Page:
Summer is approaching fast, and for the beef cattle farmer, this means the calving season is about to start. Many beef farmers let their cows calve down in late spring or early summer when green and more nutritious pastures are available for grazing. Sufficient quantities of green, nutritious pastures also minimise the need for supplementary feeding and, thus, the cost of production. However, be careful not to stop supplementary feeding completely, as natural grazing may be deficient in certain key nutrients required by late pregnant or lactating cows.
Supplementing summer grazing macro and micro nutrients
Even though summer grazing is higher in protein and energy than winter veld it often lacks certain macro and micro elements. Some of these elements are required to unlock the nutrients that are bound in chemical structures to make them more accessible to rumen microbes to digest and supply essential nutrients to the animal.
The cow’s nutrient requirements peak during this transition phase from pregnancy to lactation. Her demand for nutrients will increase, while, simultaneously, her capacity to ingest grass will decrease as the rapidly growing foetus takes up more abdominal space. This could, potentially, create a shortfall in nutrients supplied from the grass.
The importance of supplementing at the right time
Supplementing late-gestation or lactating cows should provide important energy and rumen-degradable protein to improve rumen function and increase the production of microbial protein and energy supply to the cow. A sufficient supply of energy and protein will limit body weight or condition losses during the early lactating period and increase the probability of the More than just feed cow to breed again in the new mating season.
Furthermore, supplementation should also provide the cow with other trace minerals and vitamins. The rumen microbes produce B vitamins and, therefore, the rumen environment should be manipulated to achieve optimal conditions for rumen microbial growth. The rumen can often be deficient in cobalt, which is essential for the production of B vitamins. Hence, it is advisable to supplement rumen-available cobalt to ensure adequate supply to microbes. Vitamins A and E help to battle the oxidative stress and infections that the cow is challenged with during the calving period.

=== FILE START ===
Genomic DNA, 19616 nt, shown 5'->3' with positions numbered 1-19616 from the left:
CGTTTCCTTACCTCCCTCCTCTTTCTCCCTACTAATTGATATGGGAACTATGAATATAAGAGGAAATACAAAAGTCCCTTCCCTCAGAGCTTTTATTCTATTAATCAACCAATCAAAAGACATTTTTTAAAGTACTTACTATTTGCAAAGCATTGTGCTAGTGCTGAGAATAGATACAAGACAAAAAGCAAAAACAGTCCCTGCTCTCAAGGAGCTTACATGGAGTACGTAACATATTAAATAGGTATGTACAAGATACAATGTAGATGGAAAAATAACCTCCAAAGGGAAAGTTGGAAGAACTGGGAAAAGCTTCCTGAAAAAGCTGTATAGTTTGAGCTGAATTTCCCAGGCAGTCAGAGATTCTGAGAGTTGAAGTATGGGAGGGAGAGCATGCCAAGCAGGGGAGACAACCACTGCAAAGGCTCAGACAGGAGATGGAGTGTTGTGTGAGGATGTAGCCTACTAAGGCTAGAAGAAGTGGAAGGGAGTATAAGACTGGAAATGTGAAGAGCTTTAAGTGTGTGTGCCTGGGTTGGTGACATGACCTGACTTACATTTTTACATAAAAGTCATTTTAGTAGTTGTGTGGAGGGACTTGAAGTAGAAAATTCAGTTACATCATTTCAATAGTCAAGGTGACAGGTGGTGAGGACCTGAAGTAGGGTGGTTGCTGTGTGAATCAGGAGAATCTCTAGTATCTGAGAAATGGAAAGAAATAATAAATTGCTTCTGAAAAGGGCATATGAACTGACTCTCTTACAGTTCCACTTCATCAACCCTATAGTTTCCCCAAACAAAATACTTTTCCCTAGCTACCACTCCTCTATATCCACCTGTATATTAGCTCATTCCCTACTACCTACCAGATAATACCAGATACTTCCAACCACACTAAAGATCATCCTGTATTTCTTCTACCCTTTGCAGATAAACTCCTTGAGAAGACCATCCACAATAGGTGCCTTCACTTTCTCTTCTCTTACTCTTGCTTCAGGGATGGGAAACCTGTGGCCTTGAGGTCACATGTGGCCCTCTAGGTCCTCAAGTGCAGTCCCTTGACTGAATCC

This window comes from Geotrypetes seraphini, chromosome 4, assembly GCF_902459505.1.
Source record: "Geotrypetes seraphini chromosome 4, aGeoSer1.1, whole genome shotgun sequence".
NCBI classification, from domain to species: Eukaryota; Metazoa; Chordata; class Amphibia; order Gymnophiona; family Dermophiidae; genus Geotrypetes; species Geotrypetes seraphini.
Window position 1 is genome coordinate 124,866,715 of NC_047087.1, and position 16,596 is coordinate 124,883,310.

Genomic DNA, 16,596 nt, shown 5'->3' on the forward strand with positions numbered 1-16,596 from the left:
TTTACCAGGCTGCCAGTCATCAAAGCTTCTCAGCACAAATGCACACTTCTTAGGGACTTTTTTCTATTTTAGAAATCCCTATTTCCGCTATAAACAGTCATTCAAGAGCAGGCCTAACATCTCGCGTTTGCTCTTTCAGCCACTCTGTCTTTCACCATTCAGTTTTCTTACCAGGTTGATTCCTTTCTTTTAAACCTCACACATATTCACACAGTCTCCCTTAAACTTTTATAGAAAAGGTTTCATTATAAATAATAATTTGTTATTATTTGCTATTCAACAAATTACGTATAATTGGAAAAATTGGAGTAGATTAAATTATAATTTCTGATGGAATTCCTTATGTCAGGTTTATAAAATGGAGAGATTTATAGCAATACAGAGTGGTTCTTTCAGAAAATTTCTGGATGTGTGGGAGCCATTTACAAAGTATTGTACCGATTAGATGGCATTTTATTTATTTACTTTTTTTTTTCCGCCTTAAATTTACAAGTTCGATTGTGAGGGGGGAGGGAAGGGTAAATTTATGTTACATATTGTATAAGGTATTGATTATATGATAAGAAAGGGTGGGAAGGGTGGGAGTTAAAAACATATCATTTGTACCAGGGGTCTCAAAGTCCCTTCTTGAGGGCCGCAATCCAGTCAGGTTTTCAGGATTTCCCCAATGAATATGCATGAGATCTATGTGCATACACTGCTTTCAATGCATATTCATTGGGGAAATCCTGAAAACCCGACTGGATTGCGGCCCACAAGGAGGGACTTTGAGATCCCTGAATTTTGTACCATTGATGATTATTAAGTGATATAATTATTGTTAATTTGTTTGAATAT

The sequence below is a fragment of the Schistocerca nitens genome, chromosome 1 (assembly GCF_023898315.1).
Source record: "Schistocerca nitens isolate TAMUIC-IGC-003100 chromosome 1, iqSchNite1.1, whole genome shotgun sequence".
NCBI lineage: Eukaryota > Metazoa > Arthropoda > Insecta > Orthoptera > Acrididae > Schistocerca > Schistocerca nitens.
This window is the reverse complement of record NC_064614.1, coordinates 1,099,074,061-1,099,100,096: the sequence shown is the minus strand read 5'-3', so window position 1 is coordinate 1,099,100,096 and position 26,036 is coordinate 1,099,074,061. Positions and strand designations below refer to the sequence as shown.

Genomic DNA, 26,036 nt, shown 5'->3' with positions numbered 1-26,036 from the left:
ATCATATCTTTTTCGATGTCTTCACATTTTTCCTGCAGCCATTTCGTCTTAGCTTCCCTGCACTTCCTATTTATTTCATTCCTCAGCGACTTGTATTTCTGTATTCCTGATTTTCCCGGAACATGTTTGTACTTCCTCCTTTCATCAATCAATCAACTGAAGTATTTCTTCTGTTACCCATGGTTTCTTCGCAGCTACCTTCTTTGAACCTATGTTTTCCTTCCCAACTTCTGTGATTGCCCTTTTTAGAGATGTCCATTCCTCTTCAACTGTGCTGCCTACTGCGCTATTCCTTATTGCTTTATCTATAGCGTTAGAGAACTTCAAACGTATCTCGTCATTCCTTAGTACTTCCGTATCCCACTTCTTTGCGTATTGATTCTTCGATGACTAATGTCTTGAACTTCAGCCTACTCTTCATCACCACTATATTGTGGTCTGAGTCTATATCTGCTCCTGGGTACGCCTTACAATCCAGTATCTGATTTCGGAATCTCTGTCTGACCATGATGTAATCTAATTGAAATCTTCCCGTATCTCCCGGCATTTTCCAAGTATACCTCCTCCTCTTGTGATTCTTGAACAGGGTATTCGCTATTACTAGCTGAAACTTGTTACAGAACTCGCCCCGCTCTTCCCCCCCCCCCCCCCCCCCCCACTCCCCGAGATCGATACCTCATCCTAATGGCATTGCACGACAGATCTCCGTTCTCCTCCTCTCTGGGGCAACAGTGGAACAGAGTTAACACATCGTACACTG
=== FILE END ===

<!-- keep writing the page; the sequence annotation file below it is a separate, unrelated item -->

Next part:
Minerals such as zinc and selenium play an important role in keeping the immune system functional and activated. The immune system of the cow should be ‘supercharged’ during this period as she will be challenged with inflammation and possible infections shortly after calving. Supplementing these nutrients and minerals to your transition or lactating cows will not only benefit their health and performance but will also have a positive effect on the passive immunity and health of the young calves through good-quality colostrum and milk supply.
Meadow Feeds lick range
Meadow Feeds has a range of scientifically formulated supplemental licks and blocks that will provide a balanced amount of these nutrients needed to unlock the genetic potential of your beef herd.